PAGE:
The direction and cinematography are superb, capturing the essence of what it's like to be on a wildfire crew: charred, smoking ground where a burned-out tree trunk can topple over on a man, the black-faced griminess of a mop-up detail, the skies busy with helicopters and planes carrying loads of water and retardant to be dumped on critical areas, and the speed with which a wildfire can spread. Snafus — such as air tankers dumping payloads of water on deliberately set backfires instead of on the actual burn — are also dutifully chronicled. The film ends with a touching tribute to each of the firefighters.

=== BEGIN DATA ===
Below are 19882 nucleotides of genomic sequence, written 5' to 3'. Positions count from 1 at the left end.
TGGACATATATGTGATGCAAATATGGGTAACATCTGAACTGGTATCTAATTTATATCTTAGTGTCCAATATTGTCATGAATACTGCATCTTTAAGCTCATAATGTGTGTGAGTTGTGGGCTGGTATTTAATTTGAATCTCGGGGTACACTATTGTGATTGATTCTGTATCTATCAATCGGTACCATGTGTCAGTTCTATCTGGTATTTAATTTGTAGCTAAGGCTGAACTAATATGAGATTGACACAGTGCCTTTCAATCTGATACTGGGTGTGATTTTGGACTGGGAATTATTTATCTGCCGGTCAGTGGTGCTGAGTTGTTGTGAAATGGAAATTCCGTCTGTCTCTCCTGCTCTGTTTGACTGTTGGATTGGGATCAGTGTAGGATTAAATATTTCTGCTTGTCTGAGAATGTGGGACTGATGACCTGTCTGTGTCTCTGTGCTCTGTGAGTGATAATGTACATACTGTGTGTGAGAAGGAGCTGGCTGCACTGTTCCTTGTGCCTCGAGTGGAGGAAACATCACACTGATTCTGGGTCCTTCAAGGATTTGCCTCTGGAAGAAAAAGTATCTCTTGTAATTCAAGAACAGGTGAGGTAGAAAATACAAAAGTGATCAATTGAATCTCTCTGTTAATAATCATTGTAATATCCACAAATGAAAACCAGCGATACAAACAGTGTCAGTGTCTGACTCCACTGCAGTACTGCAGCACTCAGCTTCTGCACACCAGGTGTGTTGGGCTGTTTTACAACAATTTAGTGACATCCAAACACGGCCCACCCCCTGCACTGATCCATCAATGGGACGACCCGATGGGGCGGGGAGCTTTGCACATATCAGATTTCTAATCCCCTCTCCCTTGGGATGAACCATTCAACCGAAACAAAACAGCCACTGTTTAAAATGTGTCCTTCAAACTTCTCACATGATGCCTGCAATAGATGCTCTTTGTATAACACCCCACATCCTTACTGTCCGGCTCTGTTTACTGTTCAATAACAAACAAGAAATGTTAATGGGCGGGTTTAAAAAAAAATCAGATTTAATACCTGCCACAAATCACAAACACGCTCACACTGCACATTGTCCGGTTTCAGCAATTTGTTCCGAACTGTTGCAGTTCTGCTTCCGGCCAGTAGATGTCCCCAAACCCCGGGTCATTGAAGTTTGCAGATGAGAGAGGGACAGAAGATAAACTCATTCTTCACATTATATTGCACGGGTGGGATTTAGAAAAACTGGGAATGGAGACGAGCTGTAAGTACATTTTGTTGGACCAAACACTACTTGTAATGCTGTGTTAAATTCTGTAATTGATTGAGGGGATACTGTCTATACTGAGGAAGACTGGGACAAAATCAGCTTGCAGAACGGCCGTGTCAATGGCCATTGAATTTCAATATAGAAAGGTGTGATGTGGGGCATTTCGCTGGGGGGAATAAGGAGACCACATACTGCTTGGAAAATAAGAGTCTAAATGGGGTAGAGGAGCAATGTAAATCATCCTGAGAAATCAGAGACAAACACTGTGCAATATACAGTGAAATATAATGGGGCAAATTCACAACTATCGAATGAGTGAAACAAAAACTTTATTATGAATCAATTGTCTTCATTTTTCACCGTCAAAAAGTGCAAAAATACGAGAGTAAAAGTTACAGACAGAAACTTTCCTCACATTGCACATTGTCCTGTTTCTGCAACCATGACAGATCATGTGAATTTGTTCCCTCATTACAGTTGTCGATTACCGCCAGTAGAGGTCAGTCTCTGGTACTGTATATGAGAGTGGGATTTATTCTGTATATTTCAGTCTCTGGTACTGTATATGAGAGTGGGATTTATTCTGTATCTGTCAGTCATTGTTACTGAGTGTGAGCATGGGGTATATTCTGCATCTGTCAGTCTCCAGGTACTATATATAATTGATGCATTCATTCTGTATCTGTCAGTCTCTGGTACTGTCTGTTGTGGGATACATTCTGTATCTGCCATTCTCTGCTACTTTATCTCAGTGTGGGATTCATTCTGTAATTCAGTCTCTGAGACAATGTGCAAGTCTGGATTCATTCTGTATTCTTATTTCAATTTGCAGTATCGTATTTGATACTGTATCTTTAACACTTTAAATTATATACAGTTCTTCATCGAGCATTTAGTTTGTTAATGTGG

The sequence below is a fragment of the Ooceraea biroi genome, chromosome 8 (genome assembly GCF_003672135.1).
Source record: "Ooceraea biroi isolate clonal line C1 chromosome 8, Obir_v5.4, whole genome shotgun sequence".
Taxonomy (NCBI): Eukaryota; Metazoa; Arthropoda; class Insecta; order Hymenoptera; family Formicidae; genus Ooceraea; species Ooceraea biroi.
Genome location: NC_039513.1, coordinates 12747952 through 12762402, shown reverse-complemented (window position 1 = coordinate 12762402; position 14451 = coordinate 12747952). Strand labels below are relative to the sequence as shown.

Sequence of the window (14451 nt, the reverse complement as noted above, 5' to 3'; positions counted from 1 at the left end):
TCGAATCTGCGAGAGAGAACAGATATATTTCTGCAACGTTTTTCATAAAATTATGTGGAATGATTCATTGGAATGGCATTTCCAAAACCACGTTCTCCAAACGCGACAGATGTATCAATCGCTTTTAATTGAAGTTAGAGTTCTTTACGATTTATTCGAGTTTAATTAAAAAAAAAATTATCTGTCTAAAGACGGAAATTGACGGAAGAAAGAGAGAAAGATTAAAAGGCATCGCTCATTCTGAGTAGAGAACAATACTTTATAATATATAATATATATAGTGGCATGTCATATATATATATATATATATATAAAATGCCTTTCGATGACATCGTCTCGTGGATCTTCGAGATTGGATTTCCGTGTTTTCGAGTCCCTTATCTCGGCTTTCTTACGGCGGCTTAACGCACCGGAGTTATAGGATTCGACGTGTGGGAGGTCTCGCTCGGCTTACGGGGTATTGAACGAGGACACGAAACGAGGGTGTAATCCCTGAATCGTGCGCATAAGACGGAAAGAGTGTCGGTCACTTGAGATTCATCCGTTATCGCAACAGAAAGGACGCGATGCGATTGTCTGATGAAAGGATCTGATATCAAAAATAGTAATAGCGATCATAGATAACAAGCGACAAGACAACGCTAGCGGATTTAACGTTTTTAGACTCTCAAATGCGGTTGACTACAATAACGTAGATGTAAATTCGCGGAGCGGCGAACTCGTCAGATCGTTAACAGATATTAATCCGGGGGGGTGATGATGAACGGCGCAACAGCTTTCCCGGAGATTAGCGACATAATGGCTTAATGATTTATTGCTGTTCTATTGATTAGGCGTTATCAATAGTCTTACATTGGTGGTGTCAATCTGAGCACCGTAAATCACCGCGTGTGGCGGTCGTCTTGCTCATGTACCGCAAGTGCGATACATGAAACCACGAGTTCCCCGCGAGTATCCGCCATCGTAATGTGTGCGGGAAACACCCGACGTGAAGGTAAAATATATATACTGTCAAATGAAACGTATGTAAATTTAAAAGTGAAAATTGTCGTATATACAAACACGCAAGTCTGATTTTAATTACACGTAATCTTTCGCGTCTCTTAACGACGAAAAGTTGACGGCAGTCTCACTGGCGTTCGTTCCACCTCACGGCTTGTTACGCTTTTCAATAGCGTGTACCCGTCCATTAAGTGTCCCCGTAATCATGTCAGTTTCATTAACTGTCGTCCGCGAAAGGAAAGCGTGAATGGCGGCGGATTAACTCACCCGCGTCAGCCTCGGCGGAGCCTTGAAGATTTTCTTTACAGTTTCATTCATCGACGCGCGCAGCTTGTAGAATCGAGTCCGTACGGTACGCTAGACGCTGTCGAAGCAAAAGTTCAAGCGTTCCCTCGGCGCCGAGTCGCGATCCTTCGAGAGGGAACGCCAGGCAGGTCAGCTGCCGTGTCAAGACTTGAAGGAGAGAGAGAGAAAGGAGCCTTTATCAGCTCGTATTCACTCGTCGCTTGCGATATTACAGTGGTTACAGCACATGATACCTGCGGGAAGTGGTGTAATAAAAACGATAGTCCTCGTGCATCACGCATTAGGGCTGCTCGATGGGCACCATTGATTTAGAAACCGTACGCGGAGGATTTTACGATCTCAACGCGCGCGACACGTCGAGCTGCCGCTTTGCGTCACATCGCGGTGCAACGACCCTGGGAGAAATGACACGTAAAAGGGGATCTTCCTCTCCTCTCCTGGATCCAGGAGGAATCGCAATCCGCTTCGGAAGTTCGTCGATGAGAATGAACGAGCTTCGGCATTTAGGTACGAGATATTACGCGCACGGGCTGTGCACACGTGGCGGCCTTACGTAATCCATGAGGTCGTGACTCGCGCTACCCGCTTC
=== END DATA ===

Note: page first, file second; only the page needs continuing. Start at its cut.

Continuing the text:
As someone who has been there and done that, this reviewer gives Only the Brave a big thumbs up.


Editor's Note: Review of "Only the Brave," directed by Joseph Kosinski. Di Bonaventura Pictures, 2017. 133 minutes.